What it feels like to mentally crash

Here's what I told my friends & family.

What it feels like to mentally crash
Photo by Lance Anderson / Unsplash

Hello my loves,

This month had a rough start. It's getting a bit easier now—I'm well enough to send this—but it kicked off with a stark reminder of my vulnerabilities. I'm still in self-protective mode, and I suspect I'll continue to be in some form of this for the rest of the month.

Below is a letter that I initially only shared privately to friends & family. You can have it too. Please keep it safe.

Sending blankets and kittens to anyone who's relating. (Tip: if you're too sensitive for descriptions right now and just want the tips, jump to "How I'm Taking Care of it" near the end of the letter.)


What I Shared with Friends & Family

I wanna share an update... not to vent, or to ask for anything in particular, but just because I'd like you to know:

I'm not doing well right now.
But I'm taking care of myself and it will get better.

Here's what led to this:

I was in a minor car accident a few weeks ago. No injuries, but plenty of damage to my car. Very clearly not my fault and nothing I could have done to avoid it, but sorting out the paths to resolution were uncomfortably complicated. And just being viscerally reminded that we drive around in little death boxes all the time shook me up pretty hard.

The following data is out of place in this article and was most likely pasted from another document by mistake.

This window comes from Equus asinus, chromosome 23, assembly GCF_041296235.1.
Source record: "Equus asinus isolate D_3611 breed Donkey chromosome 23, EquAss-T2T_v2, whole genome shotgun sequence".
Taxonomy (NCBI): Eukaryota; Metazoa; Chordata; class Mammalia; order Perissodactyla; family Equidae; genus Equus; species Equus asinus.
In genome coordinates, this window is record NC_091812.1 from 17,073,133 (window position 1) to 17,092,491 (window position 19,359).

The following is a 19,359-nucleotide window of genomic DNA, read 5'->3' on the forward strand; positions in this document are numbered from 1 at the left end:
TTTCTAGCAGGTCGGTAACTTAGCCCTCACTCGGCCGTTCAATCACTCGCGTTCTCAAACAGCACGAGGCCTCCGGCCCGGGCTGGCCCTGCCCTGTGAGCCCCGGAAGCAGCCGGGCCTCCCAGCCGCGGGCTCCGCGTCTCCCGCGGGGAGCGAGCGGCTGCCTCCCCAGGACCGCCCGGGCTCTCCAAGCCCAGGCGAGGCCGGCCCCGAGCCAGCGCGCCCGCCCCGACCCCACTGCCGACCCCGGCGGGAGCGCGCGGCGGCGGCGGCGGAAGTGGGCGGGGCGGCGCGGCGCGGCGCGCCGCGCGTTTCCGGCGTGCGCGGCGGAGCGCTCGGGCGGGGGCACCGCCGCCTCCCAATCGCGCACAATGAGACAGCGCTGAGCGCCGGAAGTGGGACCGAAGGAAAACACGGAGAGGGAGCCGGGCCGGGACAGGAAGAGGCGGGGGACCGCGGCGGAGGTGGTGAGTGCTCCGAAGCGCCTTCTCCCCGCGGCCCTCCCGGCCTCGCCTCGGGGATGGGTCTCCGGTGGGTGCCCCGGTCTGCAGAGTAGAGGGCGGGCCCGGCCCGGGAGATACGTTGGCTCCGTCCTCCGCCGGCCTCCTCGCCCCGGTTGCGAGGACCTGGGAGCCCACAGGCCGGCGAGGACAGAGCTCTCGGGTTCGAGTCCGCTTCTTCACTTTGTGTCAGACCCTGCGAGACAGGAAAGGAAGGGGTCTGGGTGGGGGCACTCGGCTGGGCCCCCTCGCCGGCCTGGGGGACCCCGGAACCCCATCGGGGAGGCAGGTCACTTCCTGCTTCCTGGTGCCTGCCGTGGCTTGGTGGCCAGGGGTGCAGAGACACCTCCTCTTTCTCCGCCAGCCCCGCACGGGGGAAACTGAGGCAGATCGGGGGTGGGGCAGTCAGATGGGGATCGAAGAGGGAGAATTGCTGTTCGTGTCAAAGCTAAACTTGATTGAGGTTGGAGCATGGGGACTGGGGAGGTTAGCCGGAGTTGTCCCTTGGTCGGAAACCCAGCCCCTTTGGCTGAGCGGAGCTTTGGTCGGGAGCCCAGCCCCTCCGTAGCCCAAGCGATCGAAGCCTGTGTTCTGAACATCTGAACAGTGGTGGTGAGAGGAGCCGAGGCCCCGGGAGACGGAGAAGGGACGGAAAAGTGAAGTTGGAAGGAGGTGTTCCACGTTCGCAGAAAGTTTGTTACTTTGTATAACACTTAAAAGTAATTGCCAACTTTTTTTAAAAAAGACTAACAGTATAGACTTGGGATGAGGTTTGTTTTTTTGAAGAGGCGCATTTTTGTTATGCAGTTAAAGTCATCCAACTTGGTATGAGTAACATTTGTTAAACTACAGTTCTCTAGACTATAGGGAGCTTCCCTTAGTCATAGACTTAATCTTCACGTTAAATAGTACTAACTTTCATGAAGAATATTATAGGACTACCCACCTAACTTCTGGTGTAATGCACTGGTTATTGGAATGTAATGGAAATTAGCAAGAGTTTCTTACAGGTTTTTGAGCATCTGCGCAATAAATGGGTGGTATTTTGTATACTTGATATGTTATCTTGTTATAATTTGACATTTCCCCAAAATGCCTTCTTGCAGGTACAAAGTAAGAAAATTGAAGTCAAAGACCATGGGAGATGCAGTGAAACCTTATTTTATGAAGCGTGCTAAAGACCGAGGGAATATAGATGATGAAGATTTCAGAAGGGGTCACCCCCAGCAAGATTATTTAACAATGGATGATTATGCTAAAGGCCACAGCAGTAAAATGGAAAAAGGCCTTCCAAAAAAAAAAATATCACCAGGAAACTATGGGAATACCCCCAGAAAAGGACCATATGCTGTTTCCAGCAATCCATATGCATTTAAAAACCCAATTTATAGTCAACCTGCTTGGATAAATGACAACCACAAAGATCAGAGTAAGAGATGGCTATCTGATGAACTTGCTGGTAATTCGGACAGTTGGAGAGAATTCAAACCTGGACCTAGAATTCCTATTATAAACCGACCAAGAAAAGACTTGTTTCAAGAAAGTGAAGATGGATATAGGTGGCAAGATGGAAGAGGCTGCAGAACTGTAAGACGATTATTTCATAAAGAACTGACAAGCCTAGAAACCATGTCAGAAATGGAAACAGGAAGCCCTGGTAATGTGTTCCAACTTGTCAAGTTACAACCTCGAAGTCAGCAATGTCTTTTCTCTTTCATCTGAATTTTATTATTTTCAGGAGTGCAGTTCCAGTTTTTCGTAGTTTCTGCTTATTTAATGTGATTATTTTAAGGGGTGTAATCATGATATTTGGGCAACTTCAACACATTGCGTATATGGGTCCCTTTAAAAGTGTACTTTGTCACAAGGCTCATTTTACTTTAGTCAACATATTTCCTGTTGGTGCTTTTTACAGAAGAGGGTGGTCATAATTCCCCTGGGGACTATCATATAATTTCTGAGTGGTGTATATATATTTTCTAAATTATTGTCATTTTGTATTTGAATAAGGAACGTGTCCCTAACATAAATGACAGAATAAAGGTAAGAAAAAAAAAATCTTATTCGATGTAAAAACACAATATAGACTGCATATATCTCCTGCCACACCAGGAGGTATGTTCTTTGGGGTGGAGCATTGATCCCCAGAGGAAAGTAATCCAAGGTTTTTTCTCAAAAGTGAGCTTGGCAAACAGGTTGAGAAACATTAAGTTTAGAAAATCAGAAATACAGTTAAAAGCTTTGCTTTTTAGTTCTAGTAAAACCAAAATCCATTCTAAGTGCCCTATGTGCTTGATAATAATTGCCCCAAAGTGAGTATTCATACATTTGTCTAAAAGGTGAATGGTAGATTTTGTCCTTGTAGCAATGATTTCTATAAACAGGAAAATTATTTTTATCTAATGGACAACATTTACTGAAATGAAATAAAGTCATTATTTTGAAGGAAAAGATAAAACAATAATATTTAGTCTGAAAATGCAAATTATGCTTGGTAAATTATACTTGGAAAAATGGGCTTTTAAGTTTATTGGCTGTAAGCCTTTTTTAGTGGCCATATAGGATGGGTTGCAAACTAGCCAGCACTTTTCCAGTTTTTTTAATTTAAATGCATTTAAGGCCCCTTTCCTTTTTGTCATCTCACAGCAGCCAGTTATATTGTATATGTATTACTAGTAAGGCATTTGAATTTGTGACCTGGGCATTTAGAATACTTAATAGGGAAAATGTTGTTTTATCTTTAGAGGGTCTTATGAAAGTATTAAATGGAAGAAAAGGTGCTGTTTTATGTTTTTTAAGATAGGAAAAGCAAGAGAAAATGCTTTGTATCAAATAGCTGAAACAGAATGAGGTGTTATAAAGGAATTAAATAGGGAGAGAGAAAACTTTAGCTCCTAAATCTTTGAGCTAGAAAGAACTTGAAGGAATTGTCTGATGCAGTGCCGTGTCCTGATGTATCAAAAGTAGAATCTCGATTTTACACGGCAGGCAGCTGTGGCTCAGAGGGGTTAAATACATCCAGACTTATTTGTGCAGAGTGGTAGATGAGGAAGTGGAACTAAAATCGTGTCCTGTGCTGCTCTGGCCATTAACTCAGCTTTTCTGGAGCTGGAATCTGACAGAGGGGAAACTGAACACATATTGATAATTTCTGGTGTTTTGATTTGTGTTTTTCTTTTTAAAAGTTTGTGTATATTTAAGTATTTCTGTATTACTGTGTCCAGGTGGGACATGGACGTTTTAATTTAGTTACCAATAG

A few days after the accident, I left for a phenomenal 11-day trip to celebrate my partner's 40th birthday. It had two pretty intense destinations—Disneyland and Las Vegas—with a total of 15 people involved, and a bunch of party-style evenings. It was absolutely amazing and fun and phenonemal. It was also a *lot*.

I was really proud of how I took care of myself after the accident and throughout the trip. I let a lot of people help with the trip organizing, and I took a lot of alone time throughout it. (I now have absolutely no shame in spending an entire day solo on a group trip, and just meeting up for dinner or a show. It's actually a *really* good experience for me to wander fascinating places by myself, and the people I travel with understand and support this.) I also took a few nights completely solo in the middle of the trip, in between the two destinations.

When I got home, I was eager to jump into the things i've been planning, but I took a restrained approach to that with extra rest. I was aware that even though my brain said "Let's do stuff!", I definitely needed to reset from All The Things.

I thought I was doing "recovery" correctly.

It turned out my recovery needs were WAY bigger than I realized. The cost of holding it together for that long was a LOT. After about 4 days of being back home, when my mental math said "ok, that was the appropriate amount of recovery, you can do normal things now..." that's when I crashed hard.

It was like being back in the Extreme Burnout mode. I was waking up crying, my body hurt, my brain felt like it was silently screaming, my hands were clenched, Everything was suddenly Terrible and Everyone's Fault, all noises felt like being punched, and my teeth hurt from clenching them.